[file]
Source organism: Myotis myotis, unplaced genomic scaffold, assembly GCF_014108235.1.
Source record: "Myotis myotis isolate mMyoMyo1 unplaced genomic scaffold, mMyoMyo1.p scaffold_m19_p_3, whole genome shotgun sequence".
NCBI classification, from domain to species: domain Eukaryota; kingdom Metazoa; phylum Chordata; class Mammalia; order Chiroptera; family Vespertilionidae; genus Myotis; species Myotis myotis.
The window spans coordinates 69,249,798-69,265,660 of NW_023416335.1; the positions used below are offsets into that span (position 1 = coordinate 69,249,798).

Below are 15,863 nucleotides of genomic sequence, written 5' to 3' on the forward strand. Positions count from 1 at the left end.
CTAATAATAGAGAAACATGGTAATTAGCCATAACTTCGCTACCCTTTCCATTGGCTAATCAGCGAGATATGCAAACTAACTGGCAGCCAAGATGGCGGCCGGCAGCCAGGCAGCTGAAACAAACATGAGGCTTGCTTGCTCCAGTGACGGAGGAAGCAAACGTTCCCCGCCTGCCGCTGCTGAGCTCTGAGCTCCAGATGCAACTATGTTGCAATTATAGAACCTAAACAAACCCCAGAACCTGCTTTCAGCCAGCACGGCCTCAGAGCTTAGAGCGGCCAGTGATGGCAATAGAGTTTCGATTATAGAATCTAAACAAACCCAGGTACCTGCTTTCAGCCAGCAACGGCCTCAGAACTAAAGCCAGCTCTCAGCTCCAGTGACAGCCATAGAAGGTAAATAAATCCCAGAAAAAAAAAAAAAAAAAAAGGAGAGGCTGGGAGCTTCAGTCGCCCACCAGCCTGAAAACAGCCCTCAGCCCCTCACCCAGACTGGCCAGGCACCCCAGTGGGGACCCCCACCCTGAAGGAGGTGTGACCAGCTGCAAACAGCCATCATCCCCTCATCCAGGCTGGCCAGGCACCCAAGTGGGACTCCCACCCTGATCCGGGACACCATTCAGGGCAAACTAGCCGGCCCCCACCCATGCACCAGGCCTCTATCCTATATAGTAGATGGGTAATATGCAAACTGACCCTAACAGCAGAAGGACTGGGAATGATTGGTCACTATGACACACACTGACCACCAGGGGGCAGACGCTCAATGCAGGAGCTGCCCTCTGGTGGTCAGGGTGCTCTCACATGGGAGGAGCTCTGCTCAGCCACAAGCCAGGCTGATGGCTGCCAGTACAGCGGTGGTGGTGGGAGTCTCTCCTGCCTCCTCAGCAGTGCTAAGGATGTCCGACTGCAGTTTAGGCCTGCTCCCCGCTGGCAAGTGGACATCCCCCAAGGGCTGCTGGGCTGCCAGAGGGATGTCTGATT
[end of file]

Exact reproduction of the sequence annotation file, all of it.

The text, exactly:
Source organism: Myotis myotis, unplaced genomic scaffold, assembly GCF_014108235.1.
Source record: "Myotis myotis isolate mMyoMyo1 unplaced genomic scaffold, mMyoMyo1.p scaffold_m19_p_3, whole genome shotgun sequence".
NCBI classification, from domain to species: domain Eukaryota; kingdom Metazoa; phylum Chordata; class Mammalia; order Chiroptera; family Vespertilionidae; genus Myotis; species Myotis myotis.
The window spans coordinates 69,249,798-69,265,660 of NW_023416335.1; the positions used below are offsets into that span (position 1 = coordinate 69,249,798).

Below are 15,863 nucleotides of genomic sequence, written 5' to 3' on the forward strand. Positions count from 1 at the left end.
CTAATAATAGAGAAACATGGTAATTAGCCATAACTTCGCTACCCTTTCCATTGGCTAATCAGCGAGATATGCAAACTAACTGGCAGCCAAGATGGCGGCCGGCAGCCAGGCAGCTGAAACAAACATGAGGCTTGCTTGCTCCAGTGACGGAGGAAGCAAACGTTCCCCGCCTGCCGCTGCTGAGCTCTGAGCTCCAGATGCAACTATGTTGCAATTATAGAACCTAAACAAACCCCAGAACCTGCTTTCAGCCAGCACGGCCTCAGAGCTTAGAGCGGCCAGTGATGGCAATAGAGTTTCGATTATAGAATCTAAACAAACCCAGGTACCTGCTTTCAGCCAGCAACGGCCTCAGAACTAAAGCCAGCTCTCAGCTCCAGTGACAGCCATAGAAGGTAAATAAATCCCAGAAAAAAAAAAAAAAAAAAAGGAGAGGCTGGGAGCTTCAGTCGCCCACCAGCCTGAAAACAGCCCTCAGCCCCTCACCCAGACTGGCCAGGCACCCCAGTGGGGACCCCCACCCTGAAGGAGGTGTGACCAGCTGCAAACAGCCATCATCCCCTCATCCAGGCTGGCCAGGCACCCAAGTGGGACTCCCACCCTGATCCGGGACACCATTCAGGGCAAACTAGCCGGCCCCCACCCATGCACCAGGCCTCTATCCTATATAGTAGATGGGTAATATGCAAACTGACCCTAACAGCAGAAGGACTGGGAATGATTGGTCACTATGACACACACTGACCACCAGGGGGCAGACGCTCAATGCAGGAGCTGCCCTCTGGTGGTCAGGGTGCTCTCACATGGGAGGAGCTCTGCTCAGCCACAAGCCAGGCTGATGGCTGCCAGTACAGCGGTGGTGGTGGGAGTCTCTCCTGCCTCCTCAGCAGTGCTAAGGATGTCCGACTGCAGTTTAGGCCTGCTCCCCGCTGGCAAGTGGACATCCCCCAAGGGCTGCTGGGCTGCCAGAGGGATGTCTGATT